Eric contributes regularly to Maps.com’s social media output. If you have suggestions, comments or ideas for new articles, or you have some of your own  ridiculous travel itineraries, let us know in the comments. Eric will have plenty of time to read them during his daily commute,  from Santa Barbara to Goleta, by cruise liner, stopping  at Puerto Vallarta, Mexico, en route.

Crazy air routes from a to b

Get quickly from A to B. Via F, D, R, S and Y.

18
May
12

another member of the axis of google-bashers speaks up

With China actively seeking to eliminate Google from its virtual shores, even going to the effort of creating its own version, Iran has turned up the heat on the internet mapping giant this week over its failure to label the Persian Gulf, according to a report from CNN.

National Geographic Bible Lands 1938

1938: National Geographic – The Bible Lands

The Iranians believe that Google is making a political statement by failing to use the Persian Gulf label, which has in recent years been re-titled ‘The Arabian Gulf’ by some believing it is more ‘politically correct’.

The Persian Gulf is coveted by Iranians as a statement of power and ownership over the gulf, and refers back to the nation’s history in the Persian Empire. Proponents of the Arabian Gulf name suggest that as 70% of the Gulf coast is NOT in Iran, that the Arabian Gulf is more appropriate, and that the use of Persia is an anachronism even in Iran, where the population is a mix of Persians, Arabs, Kurds and numerous other ethnic groups.

Iran has raised similar complaints against various institutions for decades. A simple Google search finds correspondence with the Dutch Airline KLM during the mid 1990’s after they referred to the Arabian Gulf in their in-flight magazine. More recently thousands of people protested through Facebook ’causes’ when the US Navy used Arabian Gulf, the Economist magazine was banned when it referred to the waterway as ‘The Gulf’ and reportedly the infamous Louvre gallery in Paris, France found itself in hot water when its guidebooks did the same.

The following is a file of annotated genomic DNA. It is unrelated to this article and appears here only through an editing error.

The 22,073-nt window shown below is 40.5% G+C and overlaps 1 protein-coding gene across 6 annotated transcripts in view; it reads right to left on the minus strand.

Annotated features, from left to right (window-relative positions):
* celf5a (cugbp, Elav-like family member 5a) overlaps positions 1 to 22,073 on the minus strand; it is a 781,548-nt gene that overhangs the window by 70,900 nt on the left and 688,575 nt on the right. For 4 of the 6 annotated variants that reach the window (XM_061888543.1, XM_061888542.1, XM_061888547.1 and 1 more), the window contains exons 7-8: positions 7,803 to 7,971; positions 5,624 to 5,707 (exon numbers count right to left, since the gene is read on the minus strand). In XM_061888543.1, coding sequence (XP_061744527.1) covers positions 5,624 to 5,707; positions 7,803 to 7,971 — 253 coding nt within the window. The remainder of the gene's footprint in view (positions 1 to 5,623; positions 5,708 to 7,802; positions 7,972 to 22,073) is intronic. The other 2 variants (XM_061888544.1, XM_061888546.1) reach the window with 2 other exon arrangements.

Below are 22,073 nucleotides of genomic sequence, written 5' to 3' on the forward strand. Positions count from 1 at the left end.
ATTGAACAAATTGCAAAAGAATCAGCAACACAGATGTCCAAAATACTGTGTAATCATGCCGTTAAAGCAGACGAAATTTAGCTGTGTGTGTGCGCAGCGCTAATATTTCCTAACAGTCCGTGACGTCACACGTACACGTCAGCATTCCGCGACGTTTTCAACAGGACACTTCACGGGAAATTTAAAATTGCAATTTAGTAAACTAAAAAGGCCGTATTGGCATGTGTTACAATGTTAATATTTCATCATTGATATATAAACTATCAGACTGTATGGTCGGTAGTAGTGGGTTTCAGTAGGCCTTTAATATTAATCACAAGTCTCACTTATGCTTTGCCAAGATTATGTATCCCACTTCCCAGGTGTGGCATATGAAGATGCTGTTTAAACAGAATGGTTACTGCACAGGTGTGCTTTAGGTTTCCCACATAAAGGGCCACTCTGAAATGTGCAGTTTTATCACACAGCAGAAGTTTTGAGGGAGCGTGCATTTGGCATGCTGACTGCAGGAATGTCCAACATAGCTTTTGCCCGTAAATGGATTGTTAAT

A look at maps going back to the turn of the century in Maps.com’s National Geographic Classic Collection reveals, interestingly that published print maps have always typically used the Persian Gulf label. One edition from 1991 shows both Arabian Gulf and Persian Gulf labels, but was designed to highlight the various disputes and issues of the region at that time.

Referring to the International Hydrographic Organization, sometimes used by Cartographers as the ‘final word’ on water naming conventions (“The Vision of the IHO is to be the authoritative worldwide hydrographic body which actively engages all coastal and interested States to advance maritime safety and efficiency and which supports the protection and sustainable use of the marine environment” ) last updated its materials in 1953 and clearly refers to the water as The Persian Gulf. But for those who use the Times Atlas of the World there is a distinct lack of controversy as they opt to name it ‘The Gulf’ (what next, “The Ocean” and “The Land Mass”??)

National Geographic Middle East In Turmoil 1991

1991: National Geographic – Middle East States in Turmoil

Google is of course an easy, and high profile target when it comes to this type of dispute. For one, any assault on Google, the world’s third biggest superpower behind Apple and Microsoft, is bound to make headlines or at least come out near the top in a Bing search. And for two, any irate consumer who wants to bash the search engine giant can take their pick of lost cities and mislabeled waterways to rant about.

National Geographic Middle East

Today: National Geographic – The Middle East

What they can be accused of is sidestepping the issue a little. If you type ‘Persian Gulf’ into Google Maps, it will take you to the center of the unlabeled body of water with a nice red pin to mark the spot. If you type in Arabian Gulf, it suggests “Arabian Gulf, Kuwait” which when clicked takes you to the same body of water, very close to the coastline of Kuwait. Type in other waterways of lesser profile – Caspian Sea, English Channel, Baltic Sea, Strait of Gibraltar and every one of them is labeled. So maybe Google lost its nerve on this one. (Google maps in fact fails to label the East Sea, AKA The Sea of Japan, depending on whether you are from Korea or Japan – so it has previous form here).  An anonymous Google representative argued that they simply ‘dont have labels’ for every body of water. It can be really frustrating when you run out of labels. Perhaps they could have borrowed the one from “Ditch #1, Osceola AR.”

From our point of view at Maps.com, newly published maps follow the convention set by leading cartographic publishers and organizations like the IHO – and will continue to be ‘The Persian Gulf’ until further notice.